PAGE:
serve your way through

Last week Allen had a great post regarding doubt that resounded with parts of my story as a minister and as a follower of Christ. Because, the common response of Christians to the doubter isn’t always effective or even warranted.

Just look at the response of Christ to his beloved disciple, Thomas:

Then he said to Thomas, “Put your finger here; see my hands. Reach out your hand and put it into my side. Stop doubting and believe.” John 20:27
For Thomas to really believe, he had to experience Jesus as he was where he was. That is, experiencing Christ at that moment meant dealing with his wounds, and the reality that he meant everything he ever said.
So for Thomas he had to accept at that moment that in the resurrection, Christ now reigned and demanded his whole self.
That meant for Thomas he had to do as Jesus did:
– hang out with sinners
– love the rejected
– hack off the religious establishment
– stand up for the marginalized
When Jesus said “stop doubting and believe”, I think he was saying “believing in me means following me, not just talking about how to do it.” My theory is for Thomas to overcome his doubt he would have to really live out what Jesus said, experience what it meant to die and live again.

And, isn’t that just the way we avoid when we deal with doubting friends? At the first sign of doubt or unbelief we go into crisis mode and try to “fix” our friends. Instead, what if we let Jesus do the talking instead of engaging in rationalization?
Because, I can’t believe that anyone would have convinced Thomas Jesus was alive by apologetics. He had to experience Jesus, see what he looked like, and actually go so far as to stick his hand in his side to be convinced.
So, if it takes that much for someone who doubts to believe, do we think that good logic or condescending conversation will change a person and their belief system?

May I suggest another way:
Recently I was led to a post by Justin Zoradi (Executive Director of These Names have Faces) about what to do during seasons of doubt. He reflected about a story from St. Christopher (cool guy, I’m sure).
An excerpt of his story: (please read the whole post, though)
Despite his gifts, he found it hard to believe in God. This, however, did not prevent him from using his gifts to serve others. He became a ferry-boat operator, spending his life helping to carry people across a dangerous river.
One night, during a storm, the ferry-boat capsized and Christopher dove into the dark waters to rescue a young child. Carrying that child to the shore, he gazed upon the child and saw there the face of Christ.

For Zoradi, a clear path back to God is to serve. Or to put in in another frame maybe we just go to the places where Christ spent his life: serving and loving the most vulnerable.
Because, like Thomas, Christ is asking us to experience him in a very real and visceral way. We get our hands dirty and gain a rugged belief by finding ways to be close to the action. We serve.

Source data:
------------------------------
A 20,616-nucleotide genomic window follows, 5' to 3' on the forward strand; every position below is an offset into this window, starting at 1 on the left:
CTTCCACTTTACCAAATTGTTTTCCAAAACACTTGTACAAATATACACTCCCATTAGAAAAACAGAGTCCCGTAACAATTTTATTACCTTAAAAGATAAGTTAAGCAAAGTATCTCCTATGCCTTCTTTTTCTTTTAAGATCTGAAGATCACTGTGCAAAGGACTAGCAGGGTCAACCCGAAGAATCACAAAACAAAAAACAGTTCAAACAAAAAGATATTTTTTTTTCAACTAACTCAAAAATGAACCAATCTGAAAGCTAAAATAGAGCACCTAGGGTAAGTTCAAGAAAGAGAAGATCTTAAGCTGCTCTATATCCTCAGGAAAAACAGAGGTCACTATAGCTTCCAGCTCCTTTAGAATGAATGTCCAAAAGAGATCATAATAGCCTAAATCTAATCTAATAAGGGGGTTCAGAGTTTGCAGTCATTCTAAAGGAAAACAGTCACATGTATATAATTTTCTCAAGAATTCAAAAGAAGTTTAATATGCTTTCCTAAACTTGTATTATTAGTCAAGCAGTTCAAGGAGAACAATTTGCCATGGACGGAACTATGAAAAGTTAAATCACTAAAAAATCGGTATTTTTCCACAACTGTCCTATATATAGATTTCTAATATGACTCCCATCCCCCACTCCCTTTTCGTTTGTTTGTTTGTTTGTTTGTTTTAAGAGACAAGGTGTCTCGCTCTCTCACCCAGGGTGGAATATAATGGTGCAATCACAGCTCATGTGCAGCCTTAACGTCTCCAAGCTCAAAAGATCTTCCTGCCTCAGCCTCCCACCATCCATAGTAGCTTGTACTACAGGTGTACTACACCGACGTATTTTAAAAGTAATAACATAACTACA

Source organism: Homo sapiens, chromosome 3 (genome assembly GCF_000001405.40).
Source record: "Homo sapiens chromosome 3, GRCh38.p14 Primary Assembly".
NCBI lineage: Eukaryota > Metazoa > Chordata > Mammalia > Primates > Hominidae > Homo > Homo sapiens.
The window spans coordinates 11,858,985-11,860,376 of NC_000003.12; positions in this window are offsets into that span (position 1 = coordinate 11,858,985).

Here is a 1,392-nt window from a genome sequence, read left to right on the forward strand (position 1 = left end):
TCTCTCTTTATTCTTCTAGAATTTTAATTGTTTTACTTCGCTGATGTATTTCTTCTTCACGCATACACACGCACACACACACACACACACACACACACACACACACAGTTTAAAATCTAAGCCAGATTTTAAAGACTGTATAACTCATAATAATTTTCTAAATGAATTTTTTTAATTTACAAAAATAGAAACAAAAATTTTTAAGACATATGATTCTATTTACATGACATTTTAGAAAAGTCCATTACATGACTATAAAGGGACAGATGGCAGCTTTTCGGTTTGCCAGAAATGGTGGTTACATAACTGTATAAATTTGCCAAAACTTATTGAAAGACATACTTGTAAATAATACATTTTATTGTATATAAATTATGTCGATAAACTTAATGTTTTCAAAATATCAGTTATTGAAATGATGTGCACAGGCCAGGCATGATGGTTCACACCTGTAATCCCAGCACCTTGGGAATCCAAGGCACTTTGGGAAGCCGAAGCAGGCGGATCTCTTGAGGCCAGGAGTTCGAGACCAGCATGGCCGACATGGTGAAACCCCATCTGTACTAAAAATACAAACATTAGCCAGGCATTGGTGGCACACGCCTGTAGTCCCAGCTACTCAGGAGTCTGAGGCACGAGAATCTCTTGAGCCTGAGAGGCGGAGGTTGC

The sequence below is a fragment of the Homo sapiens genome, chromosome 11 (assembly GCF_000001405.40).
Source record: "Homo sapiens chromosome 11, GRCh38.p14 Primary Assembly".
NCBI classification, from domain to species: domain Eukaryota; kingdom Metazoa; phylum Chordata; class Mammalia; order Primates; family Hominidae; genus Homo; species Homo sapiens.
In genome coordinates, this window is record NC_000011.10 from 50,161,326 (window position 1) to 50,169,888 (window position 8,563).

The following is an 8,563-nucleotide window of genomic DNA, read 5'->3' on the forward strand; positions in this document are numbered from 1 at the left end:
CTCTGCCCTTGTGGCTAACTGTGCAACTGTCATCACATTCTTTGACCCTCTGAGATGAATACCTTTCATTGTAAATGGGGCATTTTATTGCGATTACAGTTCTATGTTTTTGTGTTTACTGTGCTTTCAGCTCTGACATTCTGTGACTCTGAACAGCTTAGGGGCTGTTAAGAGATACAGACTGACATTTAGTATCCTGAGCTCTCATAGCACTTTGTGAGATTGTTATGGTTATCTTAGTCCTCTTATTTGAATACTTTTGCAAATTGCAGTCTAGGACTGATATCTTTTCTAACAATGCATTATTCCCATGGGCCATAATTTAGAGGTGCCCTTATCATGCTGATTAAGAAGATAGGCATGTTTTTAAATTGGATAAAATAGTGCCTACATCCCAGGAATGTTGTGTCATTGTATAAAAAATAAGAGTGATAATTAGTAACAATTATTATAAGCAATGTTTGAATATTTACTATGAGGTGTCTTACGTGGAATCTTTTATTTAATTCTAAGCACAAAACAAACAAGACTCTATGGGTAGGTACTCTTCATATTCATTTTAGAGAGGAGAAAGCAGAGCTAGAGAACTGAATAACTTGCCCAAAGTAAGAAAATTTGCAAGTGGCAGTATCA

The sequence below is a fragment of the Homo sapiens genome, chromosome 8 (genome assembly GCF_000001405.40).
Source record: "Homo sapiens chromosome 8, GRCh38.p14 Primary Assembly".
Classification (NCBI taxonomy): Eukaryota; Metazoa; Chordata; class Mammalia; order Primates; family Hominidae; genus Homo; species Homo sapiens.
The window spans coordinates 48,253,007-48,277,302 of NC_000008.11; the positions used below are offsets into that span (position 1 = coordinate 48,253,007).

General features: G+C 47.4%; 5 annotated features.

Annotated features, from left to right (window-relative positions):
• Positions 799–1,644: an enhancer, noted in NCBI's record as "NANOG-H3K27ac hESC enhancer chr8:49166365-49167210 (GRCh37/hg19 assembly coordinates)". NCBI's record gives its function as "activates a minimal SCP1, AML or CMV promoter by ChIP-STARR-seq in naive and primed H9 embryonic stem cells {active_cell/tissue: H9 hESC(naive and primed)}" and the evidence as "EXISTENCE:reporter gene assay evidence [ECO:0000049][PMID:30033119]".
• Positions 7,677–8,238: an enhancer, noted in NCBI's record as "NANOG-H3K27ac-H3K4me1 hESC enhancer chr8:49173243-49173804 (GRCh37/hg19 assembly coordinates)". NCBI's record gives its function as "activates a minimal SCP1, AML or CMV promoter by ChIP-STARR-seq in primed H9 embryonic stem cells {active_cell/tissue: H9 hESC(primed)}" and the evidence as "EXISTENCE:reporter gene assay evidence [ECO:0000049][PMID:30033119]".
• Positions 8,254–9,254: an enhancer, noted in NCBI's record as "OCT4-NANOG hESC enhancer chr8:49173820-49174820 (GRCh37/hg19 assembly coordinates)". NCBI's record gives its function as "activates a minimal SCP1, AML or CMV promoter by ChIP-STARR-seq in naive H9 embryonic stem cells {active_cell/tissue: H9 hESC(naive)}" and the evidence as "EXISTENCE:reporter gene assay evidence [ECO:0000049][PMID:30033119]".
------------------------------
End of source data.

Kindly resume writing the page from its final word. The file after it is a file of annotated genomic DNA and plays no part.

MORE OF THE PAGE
This post helped me because during my own times of disbelief, if I am being really honest, did not end because of some great philosophical revelation. It ended because God showed up in those places. When I dedicated myself to serving those he really cared about he showed up.

What do you think about this? Does this idea resonate?

5 thoughts on “serve your way through

  1. Chris, there was something you said today that sparked a thought that I have been nagged with for a few weeks now.

    “experiencing Christ at that moment meant dealing with his wounds, and the reality that he meant everything he ever said.”

    To experience Christ means we have to deal with His wounds. His wounds…I have not dealt with Christ, because I want Him to be whole and sound and safe and clean and…

    But what if Christ still carries the wounds? His own, ours, other peoples? What does that mean for me? I honestly want people to leave me alone when I am wounded. I want them to know that I am hurt, but do not touch, do not try to console, do not soothe. I guess I am the same with others who are hurting sometimes as well. I don’t want to touch them or aid them.

    Thank you for this post today.

    • The wounds of Christ tend to be the haunting part of the story of Thomas we forget. That is why the “Incredulity of St Thomas” painting messes with me so much. All of the realties of Christ came crashing down on him at that point. And, I would think his assumptions about Christ came crashing down as well. Everything changed at that moment for him.

      And, I think that is how we can deal with doubt. It isn’t a thing of shame. We can confront doubt by putting ourselves in the positions where Christ can be seen. And, that isn’t always at a church service Sunday mornings. It might be at a soup kitchen.

  2. Every time I read this scene, I imagine Jesus being gentle with Thomas’ doubt. I don’t think Jesus is the one who tagged him with the awful nickname. Just a thought.

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